‘It is easier to be critical than correct.’– Benjamin Disraeli

This week led to my penultimate exam of university; I am currently experiencing my last weekend in St. Matthias library, with three days to go until my finalfinal. How? In facing the bittersweet end of university with only Ben and Jerry for company, I found myself fully embracing nostalgia, until a lecturer responded with ‘Dear America’ to an e-mail. It appears I have been forgotten already. Within the next three months I will be travelling to Prague, Israel and hopefully New York City. Despite this, I found myself asking my mother’s permission to go for a burger with friends, due to my recent decision to leave my job (a clumsy waitress is not a happy waitress). At 22 years old. Considering my mother regularly uses ‘Emojis’ instead of letters (and usually not the correct ones), I need not have bothered. Everything was out to kill the buzz this week, and despite an exciting Monday venue-hunting for our leavers’ night, the rest of the week was harassed with negativity and hate. Is there substance behind hatred and exclusivity?

Despite the axing of the ‘Great-Chain-of-Being’, money still equates to power in too many circumstances. Despite the advancement of global trade and technology, there are many in societies across the world, hindered by tradition. When modernity meets tradition, hatred grows; two videos circulated this week, by the British National Party and their ‘Youth’ demonstrate this. It is definitely past their bedtime. The parallel to the promoted ideals of the Nazi Youth is uncanny, but fascists exist primarily as a reactionary movement; creating yourself out of an angry reaction to what you are not shows no substance. It is my personal belief that this level of hatred is grown out of personal insecurities, but whilst watching these videos I had to check I was in Britain, in 2014. The culture of the ‘anti’ is making a comeback, as a survey conducted in America revealed ‘anti-Semitic attitudes are widespread’. 70% of these people had never met a Jewish person. Another anti-modernist, discovered this week, has an entire website dedicated to his hatred. Various articles, such as ‘the myth of the female intelligence’ and ‘how to crush a girl’s self-esteem’ appeared satirical. Apparently not. This website of self-proclaimed ‘Wisdom’ implies feelings of inadequacy modernity’s losers are feeling emasculated. Racism and sexism are only two among the many forms of ‘anti’ currently being repackaged. Is this simply ignorance, or is society insecure? When confidence cures hatred, and education relies on the effort of the recipient, does apathy breed hatred? Resorting to hate implies an identity crisis, and it appears you can only lead a horse to water. Will societies advance past hatred, or is hatred a human constant? With old money in the New World, power has left the Enlightenment ideal of human equality a myth.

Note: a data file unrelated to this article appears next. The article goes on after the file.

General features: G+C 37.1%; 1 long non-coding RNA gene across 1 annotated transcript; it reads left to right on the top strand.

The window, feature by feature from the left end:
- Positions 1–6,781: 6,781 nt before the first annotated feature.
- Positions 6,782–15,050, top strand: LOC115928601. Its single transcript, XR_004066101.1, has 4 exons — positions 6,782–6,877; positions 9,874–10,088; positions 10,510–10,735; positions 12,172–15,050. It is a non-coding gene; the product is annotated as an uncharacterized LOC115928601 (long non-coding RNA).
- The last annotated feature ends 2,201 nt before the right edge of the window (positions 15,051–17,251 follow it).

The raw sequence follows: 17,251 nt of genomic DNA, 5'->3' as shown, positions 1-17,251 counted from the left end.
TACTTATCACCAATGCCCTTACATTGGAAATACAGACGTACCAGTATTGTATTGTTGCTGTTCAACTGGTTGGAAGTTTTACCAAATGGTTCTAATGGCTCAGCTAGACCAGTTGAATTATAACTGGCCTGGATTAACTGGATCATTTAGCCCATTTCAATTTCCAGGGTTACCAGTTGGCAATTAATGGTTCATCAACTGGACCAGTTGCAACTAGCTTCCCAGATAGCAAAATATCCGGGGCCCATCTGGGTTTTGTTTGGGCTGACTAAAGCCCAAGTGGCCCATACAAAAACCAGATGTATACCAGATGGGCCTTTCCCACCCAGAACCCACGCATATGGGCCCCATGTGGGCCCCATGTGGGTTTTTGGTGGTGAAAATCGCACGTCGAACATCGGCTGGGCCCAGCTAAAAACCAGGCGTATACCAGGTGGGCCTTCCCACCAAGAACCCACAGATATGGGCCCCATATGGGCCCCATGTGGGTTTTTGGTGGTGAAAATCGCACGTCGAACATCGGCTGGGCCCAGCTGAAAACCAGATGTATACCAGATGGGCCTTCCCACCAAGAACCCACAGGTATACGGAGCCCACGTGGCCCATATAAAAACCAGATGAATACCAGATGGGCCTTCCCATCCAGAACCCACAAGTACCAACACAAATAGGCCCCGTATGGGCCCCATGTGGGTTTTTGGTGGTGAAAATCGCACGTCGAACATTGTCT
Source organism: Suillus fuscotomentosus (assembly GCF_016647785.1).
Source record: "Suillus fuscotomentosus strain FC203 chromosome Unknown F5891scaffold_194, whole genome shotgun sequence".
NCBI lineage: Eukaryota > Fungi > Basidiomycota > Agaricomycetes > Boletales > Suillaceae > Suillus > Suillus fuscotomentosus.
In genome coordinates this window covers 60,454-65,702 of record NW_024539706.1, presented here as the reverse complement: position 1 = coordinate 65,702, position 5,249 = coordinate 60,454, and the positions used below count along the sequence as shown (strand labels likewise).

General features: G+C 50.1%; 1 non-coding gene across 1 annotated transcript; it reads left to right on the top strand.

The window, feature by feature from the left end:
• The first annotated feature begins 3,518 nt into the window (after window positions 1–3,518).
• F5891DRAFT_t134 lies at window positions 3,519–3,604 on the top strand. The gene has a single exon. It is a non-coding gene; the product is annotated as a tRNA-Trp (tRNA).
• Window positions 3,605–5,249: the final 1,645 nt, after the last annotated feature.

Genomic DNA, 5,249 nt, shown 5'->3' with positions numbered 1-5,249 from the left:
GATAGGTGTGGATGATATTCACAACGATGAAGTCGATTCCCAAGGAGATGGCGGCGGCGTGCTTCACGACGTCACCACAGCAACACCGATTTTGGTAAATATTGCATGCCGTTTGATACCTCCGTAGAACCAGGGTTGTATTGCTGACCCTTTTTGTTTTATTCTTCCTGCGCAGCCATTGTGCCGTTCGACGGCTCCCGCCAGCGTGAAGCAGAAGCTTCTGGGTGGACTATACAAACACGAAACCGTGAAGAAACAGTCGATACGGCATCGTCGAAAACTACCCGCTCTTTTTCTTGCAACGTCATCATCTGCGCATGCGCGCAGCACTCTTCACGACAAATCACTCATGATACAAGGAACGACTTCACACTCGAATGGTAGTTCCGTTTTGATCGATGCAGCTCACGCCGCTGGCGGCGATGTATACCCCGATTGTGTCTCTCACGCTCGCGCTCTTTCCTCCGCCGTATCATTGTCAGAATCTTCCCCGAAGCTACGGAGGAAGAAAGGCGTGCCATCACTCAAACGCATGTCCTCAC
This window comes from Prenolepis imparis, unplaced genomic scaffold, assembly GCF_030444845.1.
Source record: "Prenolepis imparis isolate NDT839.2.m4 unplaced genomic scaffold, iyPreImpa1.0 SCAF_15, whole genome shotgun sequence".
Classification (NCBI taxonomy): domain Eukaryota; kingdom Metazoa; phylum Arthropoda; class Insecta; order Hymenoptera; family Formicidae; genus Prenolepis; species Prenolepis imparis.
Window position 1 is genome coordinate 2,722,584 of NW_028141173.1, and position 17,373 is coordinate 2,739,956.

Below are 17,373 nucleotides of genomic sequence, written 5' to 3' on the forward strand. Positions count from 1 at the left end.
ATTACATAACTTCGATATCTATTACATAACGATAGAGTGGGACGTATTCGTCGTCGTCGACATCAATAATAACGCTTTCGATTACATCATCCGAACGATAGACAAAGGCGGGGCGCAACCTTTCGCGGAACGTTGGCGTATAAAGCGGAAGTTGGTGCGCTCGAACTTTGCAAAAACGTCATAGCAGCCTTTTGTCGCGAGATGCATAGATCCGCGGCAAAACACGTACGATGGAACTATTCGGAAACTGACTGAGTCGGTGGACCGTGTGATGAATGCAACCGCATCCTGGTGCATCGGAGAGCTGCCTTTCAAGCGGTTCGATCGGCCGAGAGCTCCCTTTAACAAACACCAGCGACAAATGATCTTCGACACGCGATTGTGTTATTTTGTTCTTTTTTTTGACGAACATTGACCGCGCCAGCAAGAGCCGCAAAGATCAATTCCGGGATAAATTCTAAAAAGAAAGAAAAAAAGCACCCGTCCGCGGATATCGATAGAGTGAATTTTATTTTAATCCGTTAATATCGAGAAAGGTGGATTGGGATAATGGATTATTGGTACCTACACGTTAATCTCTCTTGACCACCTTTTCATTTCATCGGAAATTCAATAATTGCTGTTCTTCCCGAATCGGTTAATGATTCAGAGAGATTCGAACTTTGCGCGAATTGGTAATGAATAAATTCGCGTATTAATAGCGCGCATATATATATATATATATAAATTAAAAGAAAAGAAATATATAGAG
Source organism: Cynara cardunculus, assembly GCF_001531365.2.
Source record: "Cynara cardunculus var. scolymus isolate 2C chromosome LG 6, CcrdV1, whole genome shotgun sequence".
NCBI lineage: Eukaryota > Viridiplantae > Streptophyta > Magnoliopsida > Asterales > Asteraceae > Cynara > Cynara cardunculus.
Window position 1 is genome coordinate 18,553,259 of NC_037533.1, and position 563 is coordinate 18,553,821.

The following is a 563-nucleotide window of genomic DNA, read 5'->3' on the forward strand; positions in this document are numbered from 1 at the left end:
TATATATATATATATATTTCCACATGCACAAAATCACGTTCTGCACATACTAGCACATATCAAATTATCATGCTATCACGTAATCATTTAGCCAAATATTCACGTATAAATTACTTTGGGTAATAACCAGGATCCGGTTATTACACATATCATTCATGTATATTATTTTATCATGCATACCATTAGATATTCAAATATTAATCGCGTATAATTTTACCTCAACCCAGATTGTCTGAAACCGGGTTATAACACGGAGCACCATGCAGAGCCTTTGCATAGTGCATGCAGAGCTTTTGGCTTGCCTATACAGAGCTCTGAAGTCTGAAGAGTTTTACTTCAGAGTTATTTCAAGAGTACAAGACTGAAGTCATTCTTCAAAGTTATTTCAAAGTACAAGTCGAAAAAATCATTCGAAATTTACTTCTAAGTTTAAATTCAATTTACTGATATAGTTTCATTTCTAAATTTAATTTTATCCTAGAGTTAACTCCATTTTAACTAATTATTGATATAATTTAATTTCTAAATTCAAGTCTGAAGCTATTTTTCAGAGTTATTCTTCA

I encountered one of modernity’s losers this week, when my inability to afford my New York City offer and my belief in the equality of the sexes was mocked. An insincere offer of funding followed by jokes about my suitability for prostitution (well, I am a woman*) managed to offend; inheritance will not give you morals/friends/balls. Trying to inject positivity back into the week was impossible whilst revising The Atlantic Slave Trade, and its legacy. Historical parallels aside, this week will bring the start of post-university life; I must try to become a serious adult, who retains the majority of thought-processes until the appropriate situation. Receiving my module option choices from The New School last week was all kinds of exciting and led to hours of apartment-hunting online. My favourite apartment was ninety-eight-million-dollars, which led to an awkward phone call with a New Yorker when discovering the realities of my budget. It was especially awkward when I forgot his name. On a serious note, he found the perfect solution in Brooklyn that I also cannot afford until I get funded. I will report back.

N.B. UKIP are also haters.

*This is sarcasm.